Sunday, March 21, 2010

Purnam Kattu Chaaru/Sweet Rasam

This is another of the many rasams made at home. Purnam kattu chaaru is a must in almost every festival menu at most south India homes, more so because purnam or the filling used to make sweets like the obbattus is the main ingredient for this rasam. This is indeed a very tasty sweet rasam.

Serves: 2-4

Preparation time: 10-20 mins


Pigeon peas (toor dal/kandipappu) 1 cup (100gms)
Jaggery (gud/bellam) 1 cup (50 gms)
Fresh and grated coconut 1 cup (25gms)
Tamarind 1 blob
Cardamom (elaichi/yelakkayi) 1
Curry leaves 4-5
Ghee 1tsp
Mustard seeds 1tsp
Cumin seeds (jeera) 1tsp
Black gram (urad dal/uddipappu) 1tsp
Rasam powder 1 ½ tsp
Tomatoes (optional) 2
Pinch of Asafoetida (hing)
Salt to taste
Fresh and chopped coriander to garnish.


There are quite a few methods that have evolved over the years for making purnam kattu chaaru. As mentioned before, purnam is the sweet filling and kattu is the stock boiled pigeon peas. Thus, as the name suggests purnam kattu chaaru is sweet filling boiled in pigeon pea stock this is infact the traditional method of making it.

The Purnam:

The method of preparing purnam or sweet filling is available in the obbattu recipe below. However for a quick recap:

Dry roast 1 cup pigeon peas, 1 cup jaggery and fresh and dry coconut. Grind to fine paste adding a cardamom.

For preparing purnam kattu chaaru, we require just 2 tbsp of the above filling. So if preparing just the rasam, prepare purnam for just the required quantity.

The Traditional method:

The traditional and most authentic way of preparing purnam kattu chaaru is to drain the pigeon pea stock into a vessel that is water used for boiling pigeon peas.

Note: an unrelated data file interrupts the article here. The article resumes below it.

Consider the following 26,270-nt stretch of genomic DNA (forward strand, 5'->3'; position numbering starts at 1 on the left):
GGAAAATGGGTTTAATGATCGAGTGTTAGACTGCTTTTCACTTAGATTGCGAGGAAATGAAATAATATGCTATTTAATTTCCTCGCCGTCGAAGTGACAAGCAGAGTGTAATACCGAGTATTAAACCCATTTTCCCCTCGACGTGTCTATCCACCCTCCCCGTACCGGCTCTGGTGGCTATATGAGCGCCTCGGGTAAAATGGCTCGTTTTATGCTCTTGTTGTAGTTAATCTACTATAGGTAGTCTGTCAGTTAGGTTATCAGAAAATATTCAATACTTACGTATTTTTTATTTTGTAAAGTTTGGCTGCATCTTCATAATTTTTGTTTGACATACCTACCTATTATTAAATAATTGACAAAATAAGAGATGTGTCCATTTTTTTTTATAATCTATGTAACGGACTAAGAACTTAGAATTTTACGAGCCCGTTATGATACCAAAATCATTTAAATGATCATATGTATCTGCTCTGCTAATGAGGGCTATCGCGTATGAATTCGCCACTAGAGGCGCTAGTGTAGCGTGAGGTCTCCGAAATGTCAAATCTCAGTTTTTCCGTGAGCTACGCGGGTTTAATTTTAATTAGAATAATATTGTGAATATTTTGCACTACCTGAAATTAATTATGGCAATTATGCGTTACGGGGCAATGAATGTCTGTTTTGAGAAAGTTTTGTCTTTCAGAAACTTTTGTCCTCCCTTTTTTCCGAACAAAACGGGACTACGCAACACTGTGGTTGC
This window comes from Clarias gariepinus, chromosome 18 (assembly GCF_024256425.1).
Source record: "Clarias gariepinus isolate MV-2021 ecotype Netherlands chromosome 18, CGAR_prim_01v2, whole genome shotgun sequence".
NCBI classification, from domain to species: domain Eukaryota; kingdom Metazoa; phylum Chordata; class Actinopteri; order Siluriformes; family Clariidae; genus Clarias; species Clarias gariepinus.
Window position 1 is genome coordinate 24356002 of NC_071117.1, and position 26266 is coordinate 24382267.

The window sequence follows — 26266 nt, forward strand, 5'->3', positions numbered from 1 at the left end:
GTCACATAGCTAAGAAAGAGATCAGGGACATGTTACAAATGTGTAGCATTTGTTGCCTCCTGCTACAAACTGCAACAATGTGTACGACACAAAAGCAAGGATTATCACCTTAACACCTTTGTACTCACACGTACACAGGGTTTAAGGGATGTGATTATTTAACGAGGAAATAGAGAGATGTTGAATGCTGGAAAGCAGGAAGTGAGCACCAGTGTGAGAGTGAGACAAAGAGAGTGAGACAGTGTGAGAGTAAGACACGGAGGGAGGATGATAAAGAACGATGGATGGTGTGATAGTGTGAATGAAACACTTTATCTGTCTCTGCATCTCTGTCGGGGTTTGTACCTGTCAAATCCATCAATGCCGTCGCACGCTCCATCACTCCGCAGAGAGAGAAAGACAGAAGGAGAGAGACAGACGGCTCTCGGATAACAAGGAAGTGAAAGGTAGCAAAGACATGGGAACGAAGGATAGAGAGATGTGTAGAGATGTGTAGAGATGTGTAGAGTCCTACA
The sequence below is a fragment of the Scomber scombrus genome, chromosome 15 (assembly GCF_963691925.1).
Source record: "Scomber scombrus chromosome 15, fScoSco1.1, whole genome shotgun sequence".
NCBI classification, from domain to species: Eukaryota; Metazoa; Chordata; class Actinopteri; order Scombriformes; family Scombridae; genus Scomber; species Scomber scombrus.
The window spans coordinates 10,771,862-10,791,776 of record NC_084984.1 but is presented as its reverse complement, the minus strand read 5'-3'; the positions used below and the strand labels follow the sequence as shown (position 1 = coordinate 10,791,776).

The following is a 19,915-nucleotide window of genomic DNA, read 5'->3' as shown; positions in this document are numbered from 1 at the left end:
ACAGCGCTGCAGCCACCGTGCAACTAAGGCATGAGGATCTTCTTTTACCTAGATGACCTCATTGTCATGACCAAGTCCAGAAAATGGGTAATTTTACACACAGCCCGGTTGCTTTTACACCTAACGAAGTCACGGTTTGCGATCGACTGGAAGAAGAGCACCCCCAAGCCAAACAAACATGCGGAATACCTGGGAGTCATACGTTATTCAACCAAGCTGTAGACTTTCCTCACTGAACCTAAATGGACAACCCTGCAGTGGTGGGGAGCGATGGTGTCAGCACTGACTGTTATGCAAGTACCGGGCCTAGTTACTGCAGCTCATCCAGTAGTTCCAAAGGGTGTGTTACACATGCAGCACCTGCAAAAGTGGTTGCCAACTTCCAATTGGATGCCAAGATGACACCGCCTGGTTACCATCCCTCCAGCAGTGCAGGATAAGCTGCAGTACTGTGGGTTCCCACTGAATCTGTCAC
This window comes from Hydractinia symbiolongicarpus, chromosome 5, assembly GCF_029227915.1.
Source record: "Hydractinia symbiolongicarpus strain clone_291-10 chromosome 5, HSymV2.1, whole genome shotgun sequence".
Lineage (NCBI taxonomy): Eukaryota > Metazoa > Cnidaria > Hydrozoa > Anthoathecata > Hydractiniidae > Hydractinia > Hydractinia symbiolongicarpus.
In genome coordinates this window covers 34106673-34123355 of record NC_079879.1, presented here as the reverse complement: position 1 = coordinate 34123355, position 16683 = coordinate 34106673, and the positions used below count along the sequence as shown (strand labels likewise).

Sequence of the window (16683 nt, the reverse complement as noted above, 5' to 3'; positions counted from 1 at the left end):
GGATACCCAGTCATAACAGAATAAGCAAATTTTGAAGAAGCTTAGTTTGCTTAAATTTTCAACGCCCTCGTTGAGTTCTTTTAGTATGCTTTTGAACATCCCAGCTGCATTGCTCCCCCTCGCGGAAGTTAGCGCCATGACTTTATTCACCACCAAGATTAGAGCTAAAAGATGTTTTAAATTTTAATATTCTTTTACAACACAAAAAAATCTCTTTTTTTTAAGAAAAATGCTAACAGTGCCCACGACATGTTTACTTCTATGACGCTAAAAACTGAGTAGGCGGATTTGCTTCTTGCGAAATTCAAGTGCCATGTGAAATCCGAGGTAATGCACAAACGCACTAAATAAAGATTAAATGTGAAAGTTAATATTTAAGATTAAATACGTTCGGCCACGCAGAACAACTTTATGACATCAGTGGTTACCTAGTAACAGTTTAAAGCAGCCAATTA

Add 2 tbsp of purnam or sweet filling, 4-5 curry leaves, salt to taste, 1 blob of tamarind and leave to boil for 10 mins. Add 1-2 tsps rasam powder and leave to boil for 2 mins.

Make tempering of mustard seeds, cumin seeds, black gram and a pinch of asafoetida in a tsp of ghee and season the rasam.


Another ingredient used to make purnam kattu chaaru is tomatoes. Few of them use it while few do not. To the above rasam add 2 cubed tomatoes and leave to boil along with the tamarind, rasampowder, salt, curry leaves and purnam. Add tempering and serve.

Please note that just a pinch of tamarind or no tamarind at all will do if tomatoes are used as tomatoes itself are tangy.

An alternative:

Now a days, sometimes we do buy obbattu/poli/puranpoli/hollige from sweetshops. On such occasions, grind into a fine powder 1 obbattu and add to the pigeon pea stock with tamarind/tomatoes, salt, rasam powder, curry leaves and boil. Add tempering and serve.

Another Alternative:

There are also times when we just want to have this rasam and no obattu in the menu. In such a scenario, add 1 tomato, 4tsp jaggery, 2 tsp fresh and grated coconut,1tsp rasam powder, cardamom and salt to taste into the blender and blend to a semi-thick paste. Tomato can be substituted with a cup of soaked tamarind water or 2tsp tamarind paste.

Add pigeon pea stock to the above semi-thick paste, curry leaves and leave to boil for 10 mins. Add tempering and serve.

A tip:

Now a days we all use pressure cookers to boil the pigeon peas (kandi pappu/toor dal). There is not much stock left generally when the pressure cooker is used unless of course we add more water to the pigeon peas while keeping it in the cooker. This way there is some stock. However, if pigeon pea stock is unavailable, take water in a vessel and add the pressure cooked pigeon peas and allow to boil for 5-10 mins. The rest of the rasam process will be as per the alternative chosen.

Whatever the method used, garnish the rasam with fresh and chopped coriander before serving.

Purnam kattu chaaru is typically a rice supplement, but can also be served as sweet and tangy soup. The best way to have it is however mix it with rice, ghee and munch fries in between.

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